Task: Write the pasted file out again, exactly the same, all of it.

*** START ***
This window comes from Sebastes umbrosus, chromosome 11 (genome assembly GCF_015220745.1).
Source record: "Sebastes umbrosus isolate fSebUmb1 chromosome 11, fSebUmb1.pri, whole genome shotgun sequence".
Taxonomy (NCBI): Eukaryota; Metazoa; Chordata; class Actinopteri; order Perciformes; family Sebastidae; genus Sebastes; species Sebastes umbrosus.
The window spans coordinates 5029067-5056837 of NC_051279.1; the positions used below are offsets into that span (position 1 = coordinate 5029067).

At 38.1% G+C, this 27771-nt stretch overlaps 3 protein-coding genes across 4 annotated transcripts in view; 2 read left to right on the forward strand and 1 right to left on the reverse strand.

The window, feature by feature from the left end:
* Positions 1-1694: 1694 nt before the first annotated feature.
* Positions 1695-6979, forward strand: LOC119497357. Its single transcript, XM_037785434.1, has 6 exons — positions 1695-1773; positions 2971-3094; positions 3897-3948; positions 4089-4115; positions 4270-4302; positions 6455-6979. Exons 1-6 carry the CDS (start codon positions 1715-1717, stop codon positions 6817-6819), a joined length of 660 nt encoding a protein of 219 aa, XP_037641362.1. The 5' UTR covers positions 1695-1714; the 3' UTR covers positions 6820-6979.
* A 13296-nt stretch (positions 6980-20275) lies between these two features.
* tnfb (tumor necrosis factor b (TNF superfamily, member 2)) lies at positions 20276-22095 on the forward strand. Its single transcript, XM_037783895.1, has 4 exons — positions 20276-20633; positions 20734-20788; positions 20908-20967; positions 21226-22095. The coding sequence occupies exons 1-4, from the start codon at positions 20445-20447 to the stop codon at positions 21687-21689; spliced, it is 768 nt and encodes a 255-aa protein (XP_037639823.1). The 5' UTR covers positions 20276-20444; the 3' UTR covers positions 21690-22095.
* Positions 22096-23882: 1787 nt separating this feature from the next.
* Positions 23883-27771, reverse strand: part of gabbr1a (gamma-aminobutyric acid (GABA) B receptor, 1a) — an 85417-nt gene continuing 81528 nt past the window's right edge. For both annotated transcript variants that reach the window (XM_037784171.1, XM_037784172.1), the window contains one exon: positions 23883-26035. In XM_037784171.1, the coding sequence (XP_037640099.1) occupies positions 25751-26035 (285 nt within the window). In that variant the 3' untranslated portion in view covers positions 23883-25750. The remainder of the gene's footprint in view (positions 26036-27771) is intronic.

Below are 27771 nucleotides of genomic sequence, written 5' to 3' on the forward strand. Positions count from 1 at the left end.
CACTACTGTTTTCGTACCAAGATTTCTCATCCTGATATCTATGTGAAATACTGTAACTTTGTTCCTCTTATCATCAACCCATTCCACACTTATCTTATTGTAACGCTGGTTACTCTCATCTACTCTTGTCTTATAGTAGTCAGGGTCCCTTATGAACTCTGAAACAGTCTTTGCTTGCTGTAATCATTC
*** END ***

This window comes from Sebastes umbrosus, chromosome 11 (genome assembly GCF_015220745.1).
Source record: "Sebastes umbrosus isolate fSebUmb1 chromosome 11, fSebUmb1.pri, whole genome shotgun sequence".
Taxonomy (NCBI): Eukaryota; Metazoa; Chordata; class Actinopteri; order Perciformes; family Sebastidae; genus Sebastes; species Sebastes umbrosus.
The window spans coordinates 5029067-5056837 of NC_051279.1; the positions used below are offsets into that span (position 1 = coordinate 5029067).

At 38.1% G+C, this 27771-nt stretch overlaps 3 protein-coding genes across 4 annotated transcripts in view; 2 read left to right on the forward strand and 1 right to left on the reverse strand.

The window, feature by feature from the left end:
* Positions 1-1694: 1694 nt before the first annotated feature.
* Positions 1695-6979, forward strand: LOC119497357. Its single transcript, XM_037785434.1, has 6 exons — positions 1695-1773; positions 2971-3094; positions 3897-3948; positions 4089-4115; positions 4270-4302; positions 6455-6979. Exons 1-6 carry the CDS (start codon positions 1715-1717, stop codon positions 6817-6819), a joined length of 660 nt encoding a protein of 219 aa, XP_037641362.1. The 5' UTR covers positions 1695-1714; the 3' UTR covers positions 6820-6979.
* A 13296-nt stretch (positions 6980-20275) lies between these two features.
* tnfb (tumor necrosis factor b (TNF superfamily, member 2)) lies at positions 20276-22095 on the forward strand. Its single transcript, XM_037783895.1, has 4 exons — positions 20276-20633; positions 20734-20788; positions 20908-20967; positions 21226-22095. The coding sequence occupies exons 1-4, from the start codon at positions 20445-20447 to the stop codon at positions 21687-21689; spliced, it is 768 nt and encodes a 255-aa protein (XP_037639823.1). The 5' UTR covers positions 20276-20444; the 3' UTR covers positions 21690-22095.
* Positions 22096-23882: 1787 nt separating this feature from the next.
* Positions 23883-27771, reverse strand: part of gabbr1a (gamma-aminobutyric acid (GABA) B receptor, 1a) — an 85417-nt gene continuing 81528 nt past the window's right edge. For both annotated transcript variants that reach the window (XM_037784171.1, XM_037784172.1), the window contains one exon: positions 23883-26035. In XM_037784171.1, the coding sequence (XP_037640099.1) occupies positions 25751-26035 (285 nt within the window). In that variant the 3' untranslated portion in view covers positions 23883-25750. The remainder of the gene's footprint in view (positions 26036-27771) is intronic.

Below are 27771 nucleotides of genomic sequence, written 5' to 3' on the forward strand. Positions count from 1 at the left end.
CACTACTGTTTTCGTACCAAGATTTCTCATCCTGATATCTATGTGAAATACTGTAACTTTGTTCCTCTTATCATCAACCCATTCCACACTTATCTTATTGTAACGCTGGTTACTCTCATCTACTCTTGTCTTATAGTAGTCAGGGTCCCTTATGAACTCTGAAACAGTCTTTGCTTGCTGTAATCATTC